# Dividing by infinity

I'm not a mathematician, but I assume dividing by infinity is either bad math, or, at the very least, impractical.

I just spend a half hour debugging my javascript that was working perfectly fine in Firefox but was giving me an error in IE. I finally realized it was because in certain scenarios, I was asking IE to divide by infinity.

So, I fixed that, but I'm curious as to why Firefox was OK with that. Admittedly, this might be more of a mathematics question than programming. ;)

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A tad off-point but still interesting and related to some answers on here - Division by infinity can be simulated physically by dividing a number by a small number. For example 12/0000000000000.1 is very close to 12/inf. Try adding a small number. – Phil Oct 23 '09 at 15:24
@Phil, maybe you meant a very big number? – Victor Oct 23 '09 at 15:28

I think that's a bug in IE. According to the rules of IEEE math, n/Inf=0 (for n!=0). So if IE croaks over this, it's a problem in IE. On the other hand, using Inf in ordinary mathematical operations is problematic, and you'd be better off if your code didn't rely on it in the first place.

Why is it dangerous? Well, for starters, according to IEEE 754:

``````1/0 = Inf
1/-0 = -Inf
``````

but we know that 0 = -0, hence

``````Inf = -Inf
``````

which is obviously undesirable. IEEE did not mean to make Inf an ordinary number anyway. Inf and NaN exist to make floating point arithmetics in computers with its inherent limited precision and overflow issues resemble ordinary-world arithmetics, where, to take the simplest example, the set of real numbers is closed under addition (adding two real numbers always results in another real number). If you do that with finite-precision floats, you'll get cases where adding two numbers results in an overflow. To avoid having to treat this as an error condition, IEEE introduced two extra symbols, Inf and NaN, and a set of rules for their behaviour. Now the result of a mathematical operation is always a number, or Inf, or NaN, and whether the result makes any sense or not is left to the user.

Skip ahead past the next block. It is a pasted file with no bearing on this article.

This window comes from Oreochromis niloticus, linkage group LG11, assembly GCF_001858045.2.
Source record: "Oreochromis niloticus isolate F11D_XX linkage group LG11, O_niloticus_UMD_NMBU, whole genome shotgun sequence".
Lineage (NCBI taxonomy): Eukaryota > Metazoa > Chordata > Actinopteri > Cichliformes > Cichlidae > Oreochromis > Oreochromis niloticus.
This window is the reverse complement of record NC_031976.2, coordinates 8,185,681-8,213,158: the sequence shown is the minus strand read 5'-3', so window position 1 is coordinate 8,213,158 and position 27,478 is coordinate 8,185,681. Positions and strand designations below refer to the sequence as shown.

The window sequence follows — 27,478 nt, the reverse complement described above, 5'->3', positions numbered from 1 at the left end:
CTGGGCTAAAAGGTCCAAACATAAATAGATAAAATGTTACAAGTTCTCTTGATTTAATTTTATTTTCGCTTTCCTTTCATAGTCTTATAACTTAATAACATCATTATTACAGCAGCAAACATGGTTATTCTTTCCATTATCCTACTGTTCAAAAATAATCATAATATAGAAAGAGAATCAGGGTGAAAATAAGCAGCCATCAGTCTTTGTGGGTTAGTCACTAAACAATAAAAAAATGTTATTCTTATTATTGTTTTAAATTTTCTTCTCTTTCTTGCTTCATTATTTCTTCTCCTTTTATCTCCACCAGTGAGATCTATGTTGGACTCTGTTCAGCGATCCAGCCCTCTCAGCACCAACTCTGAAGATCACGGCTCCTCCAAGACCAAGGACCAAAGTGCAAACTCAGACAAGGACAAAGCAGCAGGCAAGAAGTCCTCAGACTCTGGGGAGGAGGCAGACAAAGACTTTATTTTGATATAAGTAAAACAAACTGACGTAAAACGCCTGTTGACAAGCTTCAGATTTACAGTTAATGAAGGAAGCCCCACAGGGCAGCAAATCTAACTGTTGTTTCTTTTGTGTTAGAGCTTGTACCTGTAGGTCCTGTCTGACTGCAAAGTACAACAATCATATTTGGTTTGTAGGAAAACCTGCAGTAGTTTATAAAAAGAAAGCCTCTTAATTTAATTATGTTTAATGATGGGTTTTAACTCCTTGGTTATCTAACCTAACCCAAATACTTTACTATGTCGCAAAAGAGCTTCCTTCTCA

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Dividing by infinity is fine - it's zero.

Unless you're dividing infinity by infinity, which is undefined (in general at least)

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oh! So, that explains Firefox being fine with it. IE is maybe bad at math? – DA. Oct 23 '09 at 15:33
Some worry about signs here when you distinguish between +0 and -0 (which IEEE math does)... – dmckee Oct 23 '09 at 16:32

Dividing a number by infinity is perfectly reasonable from a mathematical perspective. It is a number infinitely close to zero, without actually reaching zero.

From a software perspective, this is much more difficult, as infinity is not a discretely representable value. My guess would be that your difference in behavior is based on design decisions.

In Firefox, they probably chose to return a value of zero, since for all practical purposes, this result will work for what you need.

In IE, on the other hand, it appears the developers made the conscious decision to not allow you to perform a calculation that they knew they could not give a discrete answer for.

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Nonsense. A number does not approach anything. A number series does. – Victor Oct 23 '09 at 15:18
Infinity is representable in javascript - alert(Infinity) – Greg Oct 23 '09 at 15:20
The pedantic circumlocution is "the limit of n/epsilon as epsilon grows without bound is zero". – dmckee Oct 23 '09 at 16:36
Dividing a real number by infinity is not perfectly reasonable mathematically. Infinity is not a real number! The infinity symbol is used in math on real numbers in certain contexts (such as limits), but that's just notation. – Jason Orendorff Dec 1 '09 at 12:39
Also: this is not something browsers get to choose randomly. The ECMAScript standard specifies how numbers are to behave. bclary.com/2004/11/07/#a-11.5.2 – Jason Orendorff Dec 1 '09 at 12:40